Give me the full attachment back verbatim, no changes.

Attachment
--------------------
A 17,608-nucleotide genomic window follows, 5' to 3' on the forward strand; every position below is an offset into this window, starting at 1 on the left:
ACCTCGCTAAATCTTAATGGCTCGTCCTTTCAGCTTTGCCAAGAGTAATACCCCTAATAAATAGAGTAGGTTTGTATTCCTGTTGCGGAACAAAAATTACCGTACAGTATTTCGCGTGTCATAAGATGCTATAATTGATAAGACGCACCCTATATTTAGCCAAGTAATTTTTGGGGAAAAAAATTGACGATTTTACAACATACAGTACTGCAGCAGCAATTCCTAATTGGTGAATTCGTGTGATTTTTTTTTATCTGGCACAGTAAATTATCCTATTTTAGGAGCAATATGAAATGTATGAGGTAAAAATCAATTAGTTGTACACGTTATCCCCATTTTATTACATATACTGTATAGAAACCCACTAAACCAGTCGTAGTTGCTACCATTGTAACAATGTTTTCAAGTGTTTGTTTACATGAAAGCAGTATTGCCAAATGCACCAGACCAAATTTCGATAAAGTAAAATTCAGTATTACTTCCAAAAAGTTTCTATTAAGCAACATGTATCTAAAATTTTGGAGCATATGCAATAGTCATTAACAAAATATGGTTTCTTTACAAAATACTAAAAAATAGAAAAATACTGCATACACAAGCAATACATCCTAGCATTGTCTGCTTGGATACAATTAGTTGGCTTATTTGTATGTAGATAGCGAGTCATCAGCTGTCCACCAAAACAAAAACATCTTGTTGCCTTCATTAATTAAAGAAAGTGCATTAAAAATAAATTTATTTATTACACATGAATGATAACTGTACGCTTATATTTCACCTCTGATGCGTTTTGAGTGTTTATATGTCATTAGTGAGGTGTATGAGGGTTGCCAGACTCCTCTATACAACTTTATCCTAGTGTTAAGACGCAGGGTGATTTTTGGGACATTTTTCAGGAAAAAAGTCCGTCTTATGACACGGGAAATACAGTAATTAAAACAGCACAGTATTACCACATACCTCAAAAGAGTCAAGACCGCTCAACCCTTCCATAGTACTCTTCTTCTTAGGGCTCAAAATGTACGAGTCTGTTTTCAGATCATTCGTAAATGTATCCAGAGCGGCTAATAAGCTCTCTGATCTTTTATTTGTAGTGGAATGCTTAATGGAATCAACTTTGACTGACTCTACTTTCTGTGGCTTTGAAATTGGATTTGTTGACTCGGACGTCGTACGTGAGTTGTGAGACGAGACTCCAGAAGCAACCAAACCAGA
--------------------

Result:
A 17,608-nucleotide genomic window follows, 5' to 3' on the forward strand; every position below is an offset into this window, starting at 1 on the left:
ACCTCGCTAAATCTTAATGGCTCGTCCTTTCAGCTTTGCCAAGAGTAATACCCCTAATAAATAGAGTAGGTTTGTATTCCTGTTGCGGAACAAAAATTACCGTACAGTATTTCGCGTGTCATAAGATGCTATAATTGATAAGACGCACCCTATATTTAGCCAAGTAATTTTTGGGGAAAAAAATTGACGATTTTACAACATACAGTACTGCAGCAGCAATTCCTAATTGGTGAATTCGTGTGATTTTTTTTTATCTGGCACAGTAAATTATCCTATTTTAGGAGCAATATGAAATGTATGAGGTAAAAATCAATTAGTTGTACACGTTATCCCCATTTTATTACATATACTGTATAGAAACCCACTAAACCAGTCGTAGTTGCTACCATTGTAACAATGTTTTCAAGTGTTTGTTTACATGAAAGCAGTATTGCCAAATGCACCAGACCAAATTTCGATAAAGTAAAATTCAGTATTACTTCCAAAAAGTTTCTATTAAGCAACATGTATCTAAAATTTTGGAGCATATGCAATAGTCATTAACAAAATATGGTTTCTTTACAAAATACTAAAAAATAGAAAAATACTGCATACACAAGCAATACATCCTAGCATTGTCTGCTTGGATACAATTAGTTGGCTTATTTGTATGTAGATAGCGAGTCATCAGCTGTCCACCAAAACAAAAACATCTTGTTGCCTTCATTAATTAAAGAAAGTGCATTAAAAATAAATTTATTTATTACACATGAATGATAACTGTACGCTTATATTTCACCTCTGATGCGTTTTGAGTGTTTATATGTCATTAGTGAGGTGTATGAGGGTTGCCAGACTCCTCTATACAACTTTATCCTAGTGTTAAGACGCAGGGTGATTTTTGGGACATTTTTCAGGAAAAAAGTCCGTCTTATGACACGGGAAATACAGTAATTAAAACAGCACAGTATTACCACATACCTCAAAAGAGTCAAGACCGCTCAACCCTTCCATAGTACTCTTCTTCTTAGGGCTCAAAATGTACGAGTCTGTTTTCAGATCATTCGTAAATGTATCCAGAGCGGCTAATAAGCTCTCTGATCTTTTATTTGTAGTGGAATGCTTAATGGAATCAACTTTGACTGACTCTACTTTCTGTGGCTTTGAAATTGGATTTGTTGACTCGGACGTCGTACGTGAGTTGTGAGACGAGACTCCAGAAGCAACCAAACCAGA